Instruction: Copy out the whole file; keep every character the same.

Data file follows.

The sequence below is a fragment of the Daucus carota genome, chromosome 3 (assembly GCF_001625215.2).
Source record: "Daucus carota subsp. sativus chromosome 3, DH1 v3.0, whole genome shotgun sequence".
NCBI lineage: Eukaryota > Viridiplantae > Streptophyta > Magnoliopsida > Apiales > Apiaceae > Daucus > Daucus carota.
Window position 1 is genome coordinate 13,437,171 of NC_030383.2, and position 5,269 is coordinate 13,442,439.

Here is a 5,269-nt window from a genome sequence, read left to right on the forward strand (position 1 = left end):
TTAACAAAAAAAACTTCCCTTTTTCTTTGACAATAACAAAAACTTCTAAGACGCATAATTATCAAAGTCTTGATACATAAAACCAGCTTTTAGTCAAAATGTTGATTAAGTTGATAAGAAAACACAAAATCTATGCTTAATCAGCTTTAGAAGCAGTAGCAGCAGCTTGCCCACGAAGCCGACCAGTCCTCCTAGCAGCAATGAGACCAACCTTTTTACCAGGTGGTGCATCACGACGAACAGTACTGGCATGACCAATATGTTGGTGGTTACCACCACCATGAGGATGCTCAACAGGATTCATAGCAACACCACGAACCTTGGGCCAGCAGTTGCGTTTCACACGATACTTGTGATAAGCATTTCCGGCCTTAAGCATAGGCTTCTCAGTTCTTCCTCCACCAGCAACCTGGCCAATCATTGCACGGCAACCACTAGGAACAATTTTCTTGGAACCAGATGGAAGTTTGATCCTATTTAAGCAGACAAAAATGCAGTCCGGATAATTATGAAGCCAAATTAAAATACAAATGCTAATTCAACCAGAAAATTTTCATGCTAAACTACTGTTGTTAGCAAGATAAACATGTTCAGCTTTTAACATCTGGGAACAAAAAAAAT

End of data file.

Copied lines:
The sequence below is a fragment of the Daucus carota genome, chromosome 3 (assembly GCF_001625215.2).
Source record: "Daucus carota subsp. sativus chromosome 3, DH1 v3.0, whole genome shotgun sequence".
NCBI lineage: Eukaryota > Viridiplantae > Streptophyta > Magnoliopsida > Apiales > Apiaceae > Daucus > Daucus carota.
Window position 1 is genome coordinate 13,437,171 of NC_030383.2, and position 5,269 is coordinate 13,442,439.

Here is a 5,269-nt window from a genome sequence, read left to right on the forward strand (position 1 = left end):
TTAACAAAAAAAACTTCCCTTTTTCTTTGACAATAACAAAAACTTCTAAGACGCATAATTATCAAAGTCTTGATACATAAAACCAGCTTTTAGTCAAAATGTTGATTAAGTTGATAAGAAAACACAAAATCTATGCTTAATCAGCTTTAGAAGCAGTAGCAGCAGCTTGCCCACGAAGCCGACCAGTCCTCCTAGCAGCAATGAGACCAACCTTTTTACCAGGTGGTGCATCACGACGAACAGTACTGGCATGACCAATATGTTGGTGGTTACCACCACCATGAGGATGCTCAACAGGATTCATAGCAACACCACGAACCTTGGGCCAGCAGTTGCGTTTCACACGATACTTGTGATAAGCATTTCCGGCCTTAAGCATAGGCTTCTCAGTTCTTCCTCCACCAGCAACCTGGCCAATCATTGCACGGCAACCACTAGGAACAATTTTCTTGGAACCAGATGGAAGTTTGATCCTATTTAAGCAGACAAAAATGCAGTCCGGATAATTATGAAGCCAAATTAAAATACAAATGCTAATTCAACCAGAAAATTTTCATGCTAAACTACTGTTGTTAGCAAGATAAACATGTTCAGCTTTTAACATCTGGGAACAAAAAAAAT